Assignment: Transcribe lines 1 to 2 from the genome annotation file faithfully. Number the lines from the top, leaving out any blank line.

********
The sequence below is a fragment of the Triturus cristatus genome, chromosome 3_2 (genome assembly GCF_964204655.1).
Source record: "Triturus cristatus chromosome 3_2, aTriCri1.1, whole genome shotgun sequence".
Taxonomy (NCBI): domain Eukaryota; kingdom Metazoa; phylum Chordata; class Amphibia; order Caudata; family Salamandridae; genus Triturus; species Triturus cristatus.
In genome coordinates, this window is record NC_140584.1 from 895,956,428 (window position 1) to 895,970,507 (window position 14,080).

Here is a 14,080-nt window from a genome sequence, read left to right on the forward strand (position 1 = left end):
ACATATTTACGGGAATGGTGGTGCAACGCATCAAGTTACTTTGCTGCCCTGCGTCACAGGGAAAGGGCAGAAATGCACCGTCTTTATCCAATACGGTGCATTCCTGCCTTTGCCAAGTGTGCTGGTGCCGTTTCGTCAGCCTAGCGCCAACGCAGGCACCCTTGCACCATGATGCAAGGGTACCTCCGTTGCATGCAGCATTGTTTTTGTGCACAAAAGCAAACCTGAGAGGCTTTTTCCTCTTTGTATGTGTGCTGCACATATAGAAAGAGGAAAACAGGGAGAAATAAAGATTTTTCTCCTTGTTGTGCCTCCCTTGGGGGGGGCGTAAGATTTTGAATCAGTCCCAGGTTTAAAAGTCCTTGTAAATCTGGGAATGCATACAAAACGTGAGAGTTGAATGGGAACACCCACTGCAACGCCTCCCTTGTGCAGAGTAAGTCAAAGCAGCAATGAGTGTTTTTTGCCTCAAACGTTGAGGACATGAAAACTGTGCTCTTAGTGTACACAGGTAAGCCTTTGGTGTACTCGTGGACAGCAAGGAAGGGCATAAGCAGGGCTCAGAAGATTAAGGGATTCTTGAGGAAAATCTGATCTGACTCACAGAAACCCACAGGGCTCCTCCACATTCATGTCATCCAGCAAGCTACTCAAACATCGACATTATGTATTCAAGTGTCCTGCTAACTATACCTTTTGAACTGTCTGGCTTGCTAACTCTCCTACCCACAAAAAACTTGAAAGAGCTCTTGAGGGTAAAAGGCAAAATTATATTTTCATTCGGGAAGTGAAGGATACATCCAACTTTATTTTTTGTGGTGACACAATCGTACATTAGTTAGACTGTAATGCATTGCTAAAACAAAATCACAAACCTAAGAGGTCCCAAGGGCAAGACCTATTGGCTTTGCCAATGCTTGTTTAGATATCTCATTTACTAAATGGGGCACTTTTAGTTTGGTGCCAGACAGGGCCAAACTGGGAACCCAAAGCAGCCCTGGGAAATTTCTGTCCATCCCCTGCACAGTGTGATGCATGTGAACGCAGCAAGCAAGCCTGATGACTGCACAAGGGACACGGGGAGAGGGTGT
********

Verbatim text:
The sequence below is a fragment of the Triturus cristatus genome, chromosome 3_2 (genome assembly GCF_964204655.1).
Source record: "Triturus cristatus chromosome 3_2, aTriCri1.1, whole genome shotgun sequence".